High Court injunction sought to extend anonymity for brothers who tortured boys
A court is being asked to grant indefinite anonymity to two brothers who were aged 10 and 11 when they tortured two young boys in a case which shocked Britain.
The pair were sentenced to an indeterminate period in custody, with a minimum of five years, following the horrific incident in 2009 which became known as the Edlington Case, after the former South Yorkshire pit village where it happened.
A court order made at the time granted them anonymity until they were both 18.
As the younger of the two brothers approaches his 18th birthday, lawyers acting for the pair are seeking an injunction at the High Court, in London, to extend their anonymity indefinitely, claiming that identifying them would breach various sections of the Human Rights Act.
The brothers' attack on the two boys, who were nine and 11, caused a wave of revulsion across the country and drew comparisons with the murder of two-year-old James Bulger in 1993.
They lured their victims to a secluded spot in Edlington, near Doncaster, and subjected them to 90 minutes of violence and sexual humiliation.
The victims were throttled, hit with bricks, made to eat nettles, stripped and forced to sexually abuse each other.
Parts of the attack were recorded on a mobile phone.
Sentencing the brothers at Sheffield Crown Court, a judge told them their "truly exceptional" crimes amounted to torture,
Mr Justice Keith said: "The fact is this was prolonged, sadistic violence for no reason other than that you got a real kick out of hurting and humiliating them."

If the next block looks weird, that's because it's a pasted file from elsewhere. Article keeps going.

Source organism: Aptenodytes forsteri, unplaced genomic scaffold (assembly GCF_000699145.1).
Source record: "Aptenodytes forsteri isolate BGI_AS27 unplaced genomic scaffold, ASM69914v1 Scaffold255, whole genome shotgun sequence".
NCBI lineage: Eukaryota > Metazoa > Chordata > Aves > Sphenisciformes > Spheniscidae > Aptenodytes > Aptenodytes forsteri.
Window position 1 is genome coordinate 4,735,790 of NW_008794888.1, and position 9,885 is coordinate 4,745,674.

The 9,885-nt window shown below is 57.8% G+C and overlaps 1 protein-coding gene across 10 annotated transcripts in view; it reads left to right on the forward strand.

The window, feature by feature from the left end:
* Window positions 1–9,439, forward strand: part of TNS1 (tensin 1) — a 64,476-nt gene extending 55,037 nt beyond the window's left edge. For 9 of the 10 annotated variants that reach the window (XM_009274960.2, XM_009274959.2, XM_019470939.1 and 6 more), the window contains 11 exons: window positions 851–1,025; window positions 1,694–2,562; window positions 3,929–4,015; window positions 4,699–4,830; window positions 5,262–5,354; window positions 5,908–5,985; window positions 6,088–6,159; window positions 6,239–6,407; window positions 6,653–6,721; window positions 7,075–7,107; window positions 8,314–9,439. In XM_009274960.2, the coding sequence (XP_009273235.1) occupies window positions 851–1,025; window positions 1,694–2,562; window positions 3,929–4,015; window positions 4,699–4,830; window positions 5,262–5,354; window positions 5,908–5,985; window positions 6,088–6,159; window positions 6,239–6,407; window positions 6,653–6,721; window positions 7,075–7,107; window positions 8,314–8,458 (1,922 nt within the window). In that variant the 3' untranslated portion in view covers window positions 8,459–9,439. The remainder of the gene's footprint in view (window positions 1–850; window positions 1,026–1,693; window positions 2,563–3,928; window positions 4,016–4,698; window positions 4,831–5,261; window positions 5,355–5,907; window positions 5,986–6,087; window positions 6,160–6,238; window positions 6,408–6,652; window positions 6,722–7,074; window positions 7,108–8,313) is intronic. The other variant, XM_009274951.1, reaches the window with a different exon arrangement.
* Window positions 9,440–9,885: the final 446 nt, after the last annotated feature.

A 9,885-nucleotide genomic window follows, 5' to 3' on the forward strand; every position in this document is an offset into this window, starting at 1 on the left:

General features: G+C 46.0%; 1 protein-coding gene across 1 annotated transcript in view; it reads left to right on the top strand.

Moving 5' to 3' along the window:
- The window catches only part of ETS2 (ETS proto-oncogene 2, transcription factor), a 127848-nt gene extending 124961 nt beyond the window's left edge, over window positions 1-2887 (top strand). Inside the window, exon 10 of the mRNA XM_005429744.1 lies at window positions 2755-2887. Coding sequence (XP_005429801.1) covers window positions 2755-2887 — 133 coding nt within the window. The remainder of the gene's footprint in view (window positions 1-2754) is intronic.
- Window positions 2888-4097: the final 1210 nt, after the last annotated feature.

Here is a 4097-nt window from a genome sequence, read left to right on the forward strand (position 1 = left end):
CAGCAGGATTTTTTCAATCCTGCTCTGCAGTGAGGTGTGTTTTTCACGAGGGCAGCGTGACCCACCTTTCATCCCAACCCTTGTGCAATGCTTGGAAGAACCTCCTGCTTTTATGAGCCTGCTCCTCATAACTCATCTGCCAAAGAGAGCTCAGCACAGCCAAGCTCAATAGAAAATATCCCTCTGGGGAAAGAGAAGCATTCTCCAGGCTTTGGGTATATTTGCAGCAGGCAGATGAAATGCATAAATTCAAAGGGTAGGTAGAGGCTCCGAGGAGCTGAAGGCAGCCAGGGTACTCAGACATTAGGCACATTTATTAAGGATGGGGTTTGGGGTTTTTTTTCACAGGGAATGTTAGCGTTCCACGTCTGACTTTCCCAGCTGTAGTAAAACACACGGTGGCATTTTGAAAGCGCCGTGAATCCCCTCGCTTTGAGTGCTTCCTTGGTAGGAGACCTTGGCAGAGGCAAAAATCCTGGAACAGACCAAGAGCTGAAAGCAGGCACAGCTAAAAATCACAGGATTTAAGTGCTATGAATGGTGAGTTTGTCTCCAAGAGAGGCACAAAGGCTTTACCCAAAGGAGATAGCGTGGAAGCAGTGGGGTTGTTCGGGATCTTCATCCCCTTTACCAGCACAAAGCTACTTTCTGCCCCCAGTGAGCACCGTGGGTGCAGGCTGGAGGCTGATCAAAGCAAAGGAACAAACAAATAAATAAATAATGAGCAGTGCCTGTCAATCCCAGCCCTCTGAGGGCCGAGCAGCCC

And he said: "The fact that you couldn't care less what happened to (the two boys) was a strong indicator you harm people simply because you want to."
The brothers admitted causing their victims grievous bodily harm with intent and other offences. They have now both been released and given new names, according to the Daily Mail.
The judge heard that the boys watched ultra-violent films as part of a "toxic home life" of "routine aggression, violence and chaos".
When they were sentenced, the judge refused to allow the boys to be named.
He said that allowing the defendants to be identified could lead to problems for the brothers and their secure units, including them being "ostracised or harmed" by other inmates; problems for the brothers' family, including the cost of having to rehouse them if their identities were made known; and it could have have an adverse effect on their rehabilitation.
Pensioner Derek Wright, who went to the aid of the younger victim in 2009, said on Wednesday that he was adamant the brothers should be named and should not have been released.
Mr Wright said: "I still live that day now. I was a miner and I've seen people involved in accidents in the mines but I've never seen anything like that, a child looking like that.
"I couldn't see him. All I could see was his little eyes and his mouth but even his mouth was choked up with blood.
"He was just looking at me as if to say 'Help me', he was begging me."
Mr Wright said: "I call them (the brothers) animals but animals take care of their young. They didn't take care of anybody."
He said: "If people had seen what I've seen, they would know that nobody in their right mind could do that to another kid. They will never change."
Mr Wright said he was still in contact with the boy he helped in his house seven years ago.
He added that he was now a "fine young man".
Doncaster Council's social services department was severely criticised in the wake of the Edlington Case as the brothers had been in the authority's care and had only moved to the village from a different part of Doncaster three weeks before the attack.